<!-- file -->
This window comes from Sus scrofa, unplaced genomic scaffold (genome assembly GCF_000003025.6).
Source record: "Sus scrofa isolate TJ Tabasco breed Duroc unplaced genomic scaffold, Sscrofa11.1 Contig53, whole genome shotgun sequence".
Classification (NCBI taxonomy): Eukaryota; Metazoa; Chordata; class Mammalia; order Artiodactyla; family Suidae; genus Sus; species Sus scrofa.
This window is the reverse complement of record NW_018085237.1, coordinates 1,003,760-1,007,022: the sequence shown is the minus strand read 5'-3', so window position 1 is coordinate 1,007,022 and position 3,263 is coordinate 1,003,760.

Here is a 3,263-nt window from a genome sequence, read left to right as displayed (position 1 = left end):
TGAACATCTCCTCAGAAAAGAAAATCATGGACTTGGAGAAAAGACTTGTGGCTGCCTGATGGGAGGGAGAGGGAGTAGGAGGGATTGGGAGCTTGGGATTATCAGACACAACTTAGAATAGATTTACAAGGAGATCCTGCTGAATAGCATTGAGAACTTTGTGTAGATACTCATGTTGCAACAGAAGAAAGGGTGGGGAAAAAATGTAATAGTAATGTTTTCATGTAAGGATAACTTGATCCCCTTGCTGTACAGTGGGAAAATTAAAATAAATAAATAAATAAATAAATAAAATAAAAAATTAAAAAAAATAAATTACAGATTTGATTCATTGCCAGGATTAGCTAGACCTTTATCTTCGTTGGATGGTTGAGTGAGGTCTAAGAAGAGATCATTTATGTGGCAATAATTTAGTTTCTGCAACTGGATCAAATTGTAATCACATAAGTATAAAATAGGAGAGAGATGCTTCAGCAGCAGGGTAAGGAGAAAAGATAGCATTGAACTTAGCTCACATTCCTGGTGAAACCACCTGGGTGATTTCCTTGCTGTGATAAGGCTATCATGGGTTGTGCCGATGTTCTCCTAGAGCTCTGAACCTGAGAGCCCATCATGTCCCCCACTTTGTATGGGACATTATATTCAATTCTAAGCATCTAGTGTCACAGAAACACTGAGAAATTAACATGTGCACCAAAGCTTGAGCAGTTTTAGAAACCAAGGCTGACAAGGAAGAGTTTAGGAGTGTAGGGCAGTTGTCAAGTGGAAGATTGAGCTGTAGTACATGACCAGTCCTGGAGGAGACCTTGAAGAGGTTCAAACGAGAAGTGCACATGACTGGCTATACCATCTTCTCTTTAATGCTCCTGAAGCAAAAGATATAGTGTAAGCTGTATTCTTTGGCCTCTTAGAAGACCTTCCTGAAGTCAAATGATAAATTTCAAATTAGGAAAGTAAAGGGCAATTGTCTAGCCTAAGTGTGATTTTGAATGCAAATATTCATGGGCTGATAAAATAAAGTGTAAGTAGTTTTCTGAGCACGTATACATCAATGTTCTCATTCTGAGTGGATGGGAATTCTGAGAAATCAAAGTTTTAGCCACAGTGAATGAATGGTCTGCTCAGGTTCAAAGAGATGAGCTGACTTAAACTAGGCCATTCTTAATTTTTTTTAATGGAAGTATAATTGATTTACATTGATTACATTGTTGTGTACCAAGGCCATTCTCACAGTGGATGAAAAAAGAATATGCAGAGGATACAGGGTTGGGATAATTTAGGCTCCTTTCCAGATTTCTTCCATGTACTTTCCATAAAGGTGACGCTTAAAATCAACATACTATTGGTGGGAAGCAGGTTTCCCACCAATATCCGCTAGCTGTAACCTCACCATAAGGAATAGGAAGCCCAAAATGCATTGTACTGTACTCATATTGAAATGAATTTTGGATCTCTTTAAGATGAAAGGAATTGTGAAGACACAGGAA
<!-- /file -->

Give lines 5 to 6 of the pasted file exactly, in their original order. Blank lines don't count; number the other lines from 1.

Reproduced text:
Here is a 3,263-nt window from a genome sequence, read left to right as displayed (position 1 = left end):
TGAACATCTCCTCAGAAAAGAAAATCATGGACTTGGAGAAAAGACTTGTGGCTGCCTGATGGGAGGGAGAGGGAGTAGGAGGGATTGGGAGCTTGGGATTATCAGACACAACTTAGAATAGATTTACAAGGAGATCCTGCTGAATAGCATTGAGAACTTTGTGTAGATACTCATGTTGCAACAGAAGAAAGGGTGGGGAAAAAATGTAATAGTAATGTTTTCATGTAAGGATAACTTGATCCCCTTGCTGTACAGTGGGAAAATTAAAATAAATAAATAAATAAATAAATAAAATAAAAAATTAAAAAAAATAAATTACAGATTTGATTCATTGCCAGGATTAGCTAGACCTTTATCTTCGTTGGATGGTTGAGTGAGGTCTAAGAAGAGATCATTTATGTGGCAATAATTTAGTTTCTGCAACTGGATCAAATTGTAATCACATAAGTATAAAATAGGAGAGAGATGCTTCAGCAGCAGGGTAAGGAGAAAAGATAGCATTGAACTTAGCTCACATTCCTGGTGAAACCACCTGGGTGATTTCCTTGCTGTGATAAGGCTATCATGGGTTGTGCCGATGTTCTCCTAGAGCTCTGAACCTGAGAGCCCATCATGTCCCCCACTTTGTATGGGACATTATATTCAATTCTAAGCATCTAGTGTCACAGAAACACTGAGAAATTAACATGTGCACCAAAGCTTGAGCAGTTTTAGAAACCAAGGCTGACAAGGAAGAGTTTAGGAGTGTAGGGCAGTTGTCAAGTGGAAGATTGAGCTGTAGTACATGACCAGTCCTGGAGGAGACCTTGAAGAGGTTCAAACGAGAAGTGCACATGACTGGCTATACCATCTTCTCTTTAATGCTCCTGAAGCAAAAGATATAGTGTAAGCTGTATTCTTTGGCCTCTTAGAAGACCTTCCTGAAGTCAAATGATAAATTTCAAATTAGGAAAGTAAAGGGCAATTGTCTAGCCTAAGTGTGATTTTGAATGCAAATATTCATGGGCTGATAAAATAAAGTGTAAGTAGTTTTCTGAGCACGTATACATCAATGTTCTCATTCTGAGTGGATGGGAATTCTGAGAAATCAAAGTTTTAGCCACAGTGAATGAATGGTCTGCTCAGGTTCAAAGAGATGAGCTGACTTAAACTAGGCCATTCTTAATTTTTTTTAATGGAAGTATAATTGATTTACATTGATTACATTGTTGTGTACCAAGGCCATTCTCACAGTGGATGAAAAAAGAATATGCAGAGGATACAGGGTTGGGATAATTTAGGCTCCTTTCCAGATTTCTTCCATGTACTTTCCATAAAGGTGACGCTTAAAATCAACATACTATTGGTGGGAAGCAGGTTTCCCACCAATATCCGCTAGCTGTAACCTCACCATAAGGAATAGGAAGCCCAAAATGCATTGTACTGTACTCATATTGAAATGAATTTTGGATCTCTTTAAGATGAAAGGAATTGTGAAGACACAGGAA